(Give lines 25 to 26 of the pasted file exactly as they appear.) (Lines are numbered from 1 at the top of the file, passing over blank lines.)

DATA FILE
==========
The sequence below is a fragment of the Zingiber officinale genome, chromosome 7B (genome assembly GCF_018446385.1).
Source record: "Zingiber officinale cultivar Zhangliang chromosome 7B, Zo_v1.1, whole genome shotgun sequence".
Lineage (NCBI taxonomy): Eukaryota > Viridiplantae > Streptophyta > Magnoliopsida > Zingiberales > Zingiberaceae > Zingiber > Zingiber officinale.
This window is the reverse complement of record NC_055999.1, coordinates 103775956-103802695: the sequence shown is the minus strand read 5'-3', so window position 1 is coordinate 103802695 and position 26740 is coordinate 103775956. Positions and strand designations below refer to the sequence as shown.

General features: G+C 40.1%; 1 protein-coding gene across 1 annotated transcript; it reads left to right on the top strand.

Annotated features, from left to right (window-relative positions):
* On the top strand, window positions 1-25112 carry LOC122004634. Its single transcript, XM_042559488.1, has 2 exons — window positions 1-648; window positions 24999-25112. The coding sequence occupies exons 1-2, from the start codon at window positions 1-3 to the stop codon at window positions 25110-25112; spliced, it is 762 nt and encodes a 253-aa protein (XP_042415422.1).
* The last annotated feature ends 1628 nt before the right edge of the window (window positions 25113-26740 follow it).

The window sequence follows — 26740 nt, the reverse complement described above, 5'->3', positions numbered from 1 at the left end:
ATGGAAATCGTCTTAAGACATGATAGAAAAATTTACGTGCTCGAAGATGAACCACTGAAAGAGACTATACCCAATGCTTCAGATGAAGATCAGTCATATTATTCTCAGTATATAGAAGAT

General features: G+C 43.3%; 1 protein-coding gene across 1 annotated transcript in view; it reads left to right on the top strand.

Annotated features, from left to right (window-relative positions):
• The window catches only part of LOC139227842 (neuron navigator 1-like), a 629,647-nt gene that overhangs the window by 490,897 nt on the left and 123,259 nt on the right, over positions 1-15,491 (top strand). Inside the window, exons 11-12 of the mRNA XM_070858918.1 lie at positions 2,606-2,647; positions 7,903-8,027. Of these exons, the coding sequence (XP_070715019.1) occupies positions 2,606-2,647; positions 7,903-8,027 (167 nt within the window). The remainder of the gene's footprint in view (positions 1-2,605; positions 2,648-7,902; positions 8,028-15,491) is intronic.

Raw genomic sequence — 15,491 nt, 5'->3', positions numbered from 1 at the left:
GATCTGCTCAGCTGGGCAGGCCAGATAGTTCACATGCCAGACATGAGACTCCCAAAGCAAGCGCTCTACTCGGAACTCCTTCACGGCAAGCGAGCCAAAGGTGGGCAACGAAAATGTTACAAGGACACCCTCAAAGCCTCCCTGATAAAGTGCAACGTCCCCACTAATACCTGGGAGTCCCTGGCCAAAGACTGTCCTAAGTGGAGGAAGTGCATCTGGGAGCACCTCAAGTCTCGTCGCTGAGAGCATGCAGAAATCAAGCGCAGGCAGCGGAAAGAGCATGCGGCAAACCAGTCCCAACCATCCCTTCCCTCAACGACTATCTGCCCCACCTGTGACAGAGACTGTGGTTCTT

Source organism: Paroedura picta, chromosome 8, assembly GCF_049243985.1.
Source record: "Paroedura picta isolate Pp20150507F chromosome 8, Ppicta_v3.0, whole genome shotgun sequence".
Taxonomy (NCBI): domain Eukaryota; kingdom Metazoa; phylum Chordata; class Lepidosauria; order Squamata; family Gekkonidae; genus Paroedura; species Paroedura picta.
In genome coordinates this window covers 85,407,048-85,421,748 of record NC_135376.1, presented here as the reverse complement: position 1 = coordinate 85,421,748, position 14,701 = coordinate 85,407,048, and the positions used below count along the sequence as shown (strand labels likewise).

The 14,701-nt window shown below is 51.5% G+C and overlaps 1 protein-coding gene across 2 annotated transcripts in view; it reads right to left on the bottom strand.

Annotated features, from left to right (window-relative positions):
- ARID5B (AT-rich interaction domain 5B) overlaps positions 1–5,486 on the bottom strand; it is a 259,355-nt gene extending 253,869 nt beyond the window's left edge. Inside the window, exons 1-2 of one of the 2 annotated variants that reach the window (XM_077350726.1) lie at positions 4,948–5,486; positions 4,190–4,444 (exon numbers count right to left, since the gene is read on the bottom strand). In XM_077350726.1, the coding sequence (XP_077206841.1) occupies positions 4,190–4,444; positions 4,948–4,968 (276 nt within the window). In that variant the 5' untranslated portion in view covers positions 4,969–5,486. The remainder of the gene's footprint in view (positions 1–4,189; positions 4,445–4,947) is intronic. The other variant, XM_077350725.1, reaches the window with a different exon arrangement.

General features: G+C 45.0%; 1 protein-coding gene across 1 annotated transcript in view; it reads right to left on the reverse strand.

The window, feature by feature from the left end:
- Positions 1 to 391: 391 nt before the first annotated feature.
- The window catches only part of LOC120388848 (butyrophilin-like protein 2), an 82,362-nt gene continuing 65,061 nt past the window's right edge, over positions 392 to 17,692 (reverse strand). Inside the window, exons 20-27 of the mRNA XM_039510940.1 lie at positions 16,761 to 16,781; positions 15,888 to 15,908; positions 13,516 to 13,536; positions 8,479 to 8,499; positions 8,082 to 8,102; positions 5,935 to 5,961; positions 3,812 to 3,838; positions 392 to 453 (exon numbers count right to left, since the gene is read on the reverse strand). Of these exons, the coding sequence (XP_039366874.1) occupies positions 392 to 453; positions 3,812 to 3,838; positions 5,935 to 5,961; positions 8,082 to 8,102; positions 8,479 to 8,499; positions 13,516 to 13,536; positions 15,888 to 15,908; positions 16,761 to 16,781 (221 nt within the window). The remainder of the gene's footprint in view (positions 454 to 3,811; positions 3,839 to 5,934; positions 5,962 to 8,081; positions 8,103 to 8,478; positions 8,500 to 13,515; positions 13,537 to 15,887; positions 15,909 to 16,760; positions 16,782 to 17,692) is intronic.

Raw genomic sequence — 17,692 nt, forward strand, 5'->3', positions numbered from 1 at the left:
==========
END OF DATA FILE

- Positions 1 to 391: 391 nt before the first annotated feature.
- The window catches only part of LOC120388848 (butyrophilin-like protein 2), an 82,362-nt gene continuing 65,061 nt past the window's right edge, over positions 392 to 17,692 (reverse strand). Inside the window, exons 20-27 of the mRNA XM_039510940.1 lie at positions 16,761 to 16,781; positions 15,888 to 15,908; positions 13,516 to 13,536; positions 8,479 to 8,499; positions 8,082 to 8,102; positions 5,935 to 5,961; positions 3,812 to 3,838; positions 392 to 453 (exon numbers count right to left, since the gene is read on the reverse strand). Of these exons, the coding sequence (XP_039366874.1) occupies positions 392 to 453; positions 3,812 to 3,838; positions 5,935 to 5,961; positions 8,082 to 8,102; positions 8,479 to 8,499; positions 13,516 to 13,536; positions 15,888 to 15,908; positions 16,761 to 16,781 (221 nt within the window). The remainder of the gene's footprint in view (positions 454 to 3,811; positions 3,839 to 5,934; positions 5,962 to 8,081; positions 8,103 to 8,478; positions 8,500 to 13,515; positions 13,537 to 15,887; positions 15,909 to 16,760; positions 16,782 to 17,692) is intronic.